Middlemarch

Middlemarch

by

George Eliot

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Middlemarch: Book 6, Chapter 58 Summary & Analysis

Summary
Analysis
Rosamond’s baby was born prematurely and died, and this is thought to have been caused by her going horse-riding during her pregnancy, against Lydgate’s wishes. This all took place during a visit from Captain Lydgate, a relative whom Tertius despised as a “vapid fop.” Rosamond was thrilled that the son of a baronet was staying at her house and was overjoyed to be able to introduce him to guests. Tertius was polite but distant in his interactions with Captain Lydgate, but admitted to Rosamond that he hated him and so did Will, who stopped coming to their house as soon as the captain appeared. 
Rosamond is so dazzled by Captain Lydgate’s rank that she doesn’t see that, at least according to Tertius, the captain has a terrible personality. To Rosamond, a person’s characteristics don’t actually matter much, as the most important fact about them by far is their social status.
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Rosamond believed Will was jealous of Captain Lydgate and secretly found this delightful. Tertius accused Rosamond of wishing he was more like his cousin, and privately lamented that she didn’t admire him. When Captain Lydgate asked Rosamond to come riding with him, she did so without telling Tertius. He found out anyway and was furious, forbidding her from going again. He said he was going to reprimand his cousin for taking Rosamond on such a dangerous excursion, but Rosamond pleaded with him not to.
It is difficult to evaluate who is in the right on the issue of Lydgate banning Rosamond from going riding. In general, men exercise excessive control over their wives’ decisions in Middlemarch society. Yet in this case, Lydgate has the medical expertise to back up his concerns about Rosamond’s riding while pregnant.
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Rosamond went riding again, and this time her horse got spooked, throwing her and (perhaps) making her lose the baby. Rosamond maintains that the ride did not cause her miscarriage. While Lydgate is outwardly full of sympathy for his wife, he is also frightened by how easily Rosamond defied hm. In the past year and a half, Lydgate has been spending money on things he can’t afford, and now he finds himself suffocated by debt. Rosamond’s “extravagant” tastes are partly to blame, but so is Lydgate himself, who has been spending irresponsibly.
This passage paints Lydgate in a sympathetic light. The fact that Rosamond defied his warnings and then lost the baby could cause him to be angry at her, but instead he (at least outwardly) remains kind. This shows the strength of his love for her. At the same time, it remains to be seen if this love is powerful enough to see them through the increasing difficulties they face as a couple.   
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The horror of this debt is made worse by the fact that the bills are going to keep mounting. He approaches the silversmith, Mr. Dover, who agrees to take on the bill for Lydgate’s furniture in exchange for certain items Lydgate had previously bought—in particular, an amethyst necklace worth £30. He arrives home to find Will playing the piano with Rosamond. It has been a few weeks since Will went to Lowick to bid Dorothea goodbye, but for now he is still working in Middlemarch. Dismissing Rosamond’s protests, Will leaves.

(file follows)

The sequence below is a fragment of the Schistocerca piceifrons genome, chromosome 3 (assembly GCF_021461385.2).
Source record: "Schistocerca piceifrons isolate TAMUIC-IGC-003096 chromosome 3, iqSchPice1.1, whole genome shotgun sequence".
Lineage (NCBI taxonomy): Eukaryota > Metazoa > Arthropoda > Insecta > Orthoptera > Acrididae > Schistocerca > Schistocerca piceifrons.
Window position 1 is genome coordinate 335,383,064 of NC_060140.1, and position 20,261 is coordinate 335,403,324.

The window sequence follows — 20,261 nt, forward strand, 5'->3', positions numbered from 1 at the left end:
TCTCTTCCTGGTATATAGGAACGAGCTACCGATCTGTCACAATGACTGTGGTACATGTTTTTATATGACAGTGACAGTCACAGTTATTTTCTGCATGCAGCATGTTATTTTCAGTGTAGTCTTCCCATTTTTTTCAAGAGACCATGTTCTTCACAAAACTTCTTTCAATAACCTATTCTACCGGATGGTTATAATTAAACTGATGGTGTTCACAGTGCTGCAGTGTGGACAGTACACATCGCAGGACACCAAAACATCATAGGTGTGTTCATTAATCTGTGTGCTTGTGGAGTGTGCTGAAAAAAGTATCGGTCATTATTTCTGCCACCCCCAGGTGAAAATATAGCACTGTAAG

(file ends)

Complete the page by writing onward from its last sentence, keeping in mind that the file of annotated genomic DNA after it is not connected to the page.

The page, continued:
The effort to keep up appearances has ended up costing Lydgate so much that he must now try to subtly sell some of his possessions in order to manage his debt. Of course, all of the things mentioned in the passage are nonessential, luxury items. However, it is unlikely Rosamond will see it that way because she sees wealth and social status as so important.
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Lydgate thinks about Laure and wonders if Rosamond would ever kill him. He begins by saying to Rosamond that she has probably noticed his lack of money. He explains that someone is going to come and take an inventory of their furniture as security, and Rosamond is horrified. She says she will ask Mr. Vincy for money, but Lydgate replies that “it is too late for that.” Rosamond suggests they leave Middlemarch and go to London or Durham, but Lydgate refuses. He says that Mr. Dover will buy back some of their silverware and Rosamond’s jewelry.
Lydgate’s thoughts about Laure suggest that on some level, he is fundamentally frightened of women. Whether this fear already existed or was created by his infatuation with Laure is unclear. Either way, it has made it difficult for him to have a normal relationship with Rosamond; despite his efforts to be responsible, he will ultimately do anything to appease her.
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Furious, Rosamond leaves the room and returns with her jewelry box. She says Lydgate can return whatever he wants and that she will go to her parents’ house the next day, saying she will be back by evening. He urges that it is important that they handle the inventory so the servants don’t know anything about their financial problems, and Rosamond reluctantly agrees to stay at home. Lydgate says he won’t return any of her jewelry, only pieces of silverware. Lydgate attempts to comfort her and gives her a kiss. He feels an inescapable sense of doom about the future.
This passage proves that Lydgate is paralyzed by his fear of Rosamond and thus cannot take the action that is necessary to get them out of debt. Rosamond herself displays expert knowledge of how to manipulate Lydgate through passive aggressive behavior. She makes a show of self-sacrificially giving in to his demands, when in fact she knows that this will actually make him give up those demands.
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